More bad news for Japanese companies today, as Yokohama based Koito Industries admitted to falsifying test results from its line of airplane seats.
According to the Japanese transportation ministry, the entire testing department at Koito was involved in the scandal, and it may have been going on since the mid 90’s.
During the investigation, officials discovered that Koito skipped entire tests, and used data from past tests instead. In addition to this, they manipulated computer screens so they would show false figures during tests observed by the government.
The false information can have potentially catastrophic results – results of fire resistance and strength were falsified on as many as 150,000 seats installed on planes from 32 airlines.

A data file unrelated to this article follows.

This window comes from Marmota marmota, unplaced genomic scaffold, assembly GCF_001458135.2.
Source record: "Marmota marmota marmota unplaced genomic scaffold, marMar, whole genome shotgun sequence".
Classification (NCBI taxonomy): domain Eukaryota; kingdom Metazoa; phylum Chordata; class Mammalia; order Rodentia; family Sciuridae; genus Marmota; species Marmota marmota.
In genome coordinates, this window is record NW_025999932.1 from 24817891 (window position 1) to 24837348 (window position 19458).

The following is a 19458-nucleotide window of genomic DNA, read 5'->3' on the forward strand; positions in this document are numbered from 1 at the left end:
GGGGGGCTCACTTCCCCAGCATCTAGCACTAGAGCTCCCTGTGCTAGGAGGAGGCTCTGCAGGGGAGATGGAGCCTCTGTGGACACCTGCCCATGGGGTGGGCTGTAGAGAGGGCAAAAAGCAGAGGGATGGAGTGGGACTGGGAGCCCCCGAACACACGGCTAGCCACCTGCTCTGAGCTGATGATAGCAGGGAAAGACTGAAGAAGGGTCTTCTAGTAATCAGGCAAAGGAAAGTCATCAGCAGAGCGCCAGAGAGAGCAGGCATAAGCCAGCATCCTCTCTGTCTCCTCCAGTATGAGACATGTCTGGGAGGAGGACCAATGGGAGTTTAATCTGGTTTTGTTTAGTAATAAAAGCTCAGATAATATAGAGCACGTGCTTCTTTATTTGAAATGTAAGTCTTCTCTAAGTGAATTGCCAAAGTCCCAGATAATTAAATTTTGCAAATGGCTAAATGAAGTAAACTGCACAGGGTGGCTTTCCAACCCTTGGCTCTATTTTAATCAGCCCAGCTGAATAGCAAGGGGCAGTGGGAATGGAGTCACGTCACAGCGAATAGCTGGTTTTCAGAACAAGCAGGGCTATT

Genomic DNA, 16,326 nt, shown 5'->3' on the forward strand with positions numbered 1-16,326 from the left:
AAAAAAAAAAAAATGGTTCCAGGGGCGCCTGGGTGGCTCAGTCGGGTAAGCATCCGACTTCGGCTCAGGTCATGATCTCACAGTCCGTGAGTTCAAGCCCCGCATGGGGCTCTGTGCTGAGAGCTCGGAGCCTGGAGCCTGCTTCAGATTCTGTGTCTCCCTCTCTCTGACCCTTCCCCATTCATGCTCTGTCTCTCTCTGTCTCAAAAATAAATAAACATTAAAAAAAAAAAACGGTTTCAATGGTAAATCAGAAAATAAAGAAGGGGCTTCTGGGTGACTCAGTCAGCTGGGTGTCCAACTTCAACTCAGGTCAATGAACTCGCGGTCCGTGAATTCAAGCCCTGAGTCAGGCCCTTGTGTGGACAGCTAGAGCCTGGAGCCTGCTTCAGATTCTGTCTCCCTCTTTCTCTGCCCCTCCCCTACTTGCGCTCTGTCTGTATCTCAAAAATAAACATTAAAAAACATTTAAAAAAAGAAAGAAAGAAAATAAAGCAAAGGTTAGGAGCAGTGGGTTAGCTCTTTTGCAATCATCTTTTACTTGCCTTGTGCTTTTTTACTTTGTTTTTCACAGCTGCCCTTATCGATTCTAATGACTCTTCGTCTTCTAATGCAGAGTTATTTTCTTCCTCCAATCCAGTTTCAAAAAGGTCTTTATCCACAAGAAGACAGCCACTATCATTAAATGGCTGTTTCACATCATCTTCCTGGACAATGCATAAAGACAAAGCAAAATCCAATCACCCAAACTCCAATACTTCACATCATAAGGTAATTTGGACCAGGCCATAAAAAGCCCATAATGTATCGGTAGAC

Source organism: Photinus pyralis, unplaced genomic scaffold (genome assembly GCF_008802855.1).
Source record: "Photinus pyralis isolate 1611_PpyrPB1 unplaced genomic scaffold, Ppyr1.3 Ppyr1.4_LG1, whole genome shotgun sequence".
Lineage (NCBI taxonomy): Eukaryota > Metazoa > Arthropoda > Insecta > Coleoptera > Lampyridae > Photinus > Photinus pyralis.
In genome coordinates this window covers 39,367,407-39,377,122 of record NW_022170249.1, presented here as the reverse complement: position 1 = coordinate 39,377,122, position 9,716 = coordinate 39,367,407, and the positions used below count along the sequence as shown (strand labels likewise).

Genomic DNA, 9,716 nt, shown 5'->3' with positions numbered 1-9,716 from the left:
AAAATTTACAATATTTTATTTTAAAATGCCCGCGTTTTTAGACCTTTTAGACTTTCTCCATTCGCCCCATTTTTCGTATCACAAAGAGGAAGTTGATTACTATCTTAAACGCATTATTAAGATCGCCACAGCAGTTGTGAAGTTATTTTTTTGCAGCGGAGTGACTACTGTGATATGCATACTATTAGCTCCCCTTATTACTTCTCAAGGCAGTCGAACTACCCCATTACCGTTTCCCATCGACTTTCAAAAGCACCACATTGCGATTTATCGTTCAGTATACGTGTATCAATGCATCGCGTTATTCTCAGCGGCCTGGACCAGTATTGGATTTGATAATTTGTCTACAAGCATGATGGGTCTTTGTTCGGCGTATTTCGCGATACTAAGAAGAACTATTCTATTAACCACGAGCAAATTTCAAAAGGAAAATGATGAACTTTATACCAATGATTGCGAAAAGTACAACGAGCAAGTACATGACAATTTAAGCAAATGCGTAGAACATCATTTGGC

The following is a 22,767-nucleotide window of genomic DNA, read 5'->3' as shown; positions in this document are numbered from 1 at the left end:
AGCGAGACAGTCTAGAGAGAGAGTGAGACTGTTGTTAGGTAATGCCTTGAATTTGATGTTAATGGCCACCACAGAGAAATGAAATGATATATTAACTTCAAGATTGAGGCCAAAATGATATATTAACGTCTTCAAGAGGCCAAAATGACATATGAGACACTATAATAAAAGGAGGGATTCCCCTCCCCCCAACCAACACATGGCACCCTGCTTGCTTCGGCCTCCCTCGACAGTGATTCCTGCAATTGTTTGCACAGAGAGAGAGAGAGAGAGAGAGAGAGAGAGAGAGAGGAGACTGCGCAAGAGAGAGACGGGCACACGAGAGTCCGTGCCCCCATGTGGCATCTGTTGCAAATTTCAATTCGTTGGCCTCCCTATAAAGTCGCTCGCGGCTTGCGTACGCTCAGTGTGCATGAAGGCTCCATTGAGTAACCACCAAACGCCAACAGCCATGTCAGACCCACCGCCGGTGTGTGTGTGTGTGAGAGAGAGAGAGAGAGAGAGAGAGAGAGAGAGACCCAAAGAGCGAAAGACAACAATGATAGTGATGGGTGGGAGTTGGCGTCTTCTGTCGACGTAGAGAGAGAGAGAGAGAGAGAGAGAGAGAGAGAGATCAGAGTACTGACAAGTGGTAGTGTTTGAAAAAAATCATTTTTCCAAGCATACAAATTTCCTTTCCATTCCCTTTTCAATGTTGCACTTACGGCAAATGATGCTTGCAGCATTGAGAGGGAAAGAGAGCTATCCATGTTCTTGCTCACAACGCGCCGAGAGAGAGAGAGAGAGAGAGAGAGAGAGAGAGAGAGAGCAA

According to the Koito site, they sold seats to airlines like Continental, JAL, ANA, KLM, Singapore, Virgin Atlantic and SAS. Whether those airlines actually received seats involved in this recall is unknown.
Of course, the timing of this recall is terrible for the Japanese – as they are in the middle of their embarrassing admission of how Toyota handled their safety issues. Make no mistake – 150,000 airline seats in need of potential improvements could turn into a major problem for those airlines involved, especially if the recall means seats need to be replaced.
As of right now, there is apparently “no cause for concern” – the Japanese transportation ministry has approved the continued use of the seats after consulting the Federal Aviation Administration.
Update: Initially, this article had listed Air Canada as a current user of Koito seats (based off information from the Koito site). The airline contacted us to let us know that they removed all Koito seats in 2008. None of the seats in the Air Canada fleet are currently from the troubled Japanese company. Thanks to Air Canada for that correction.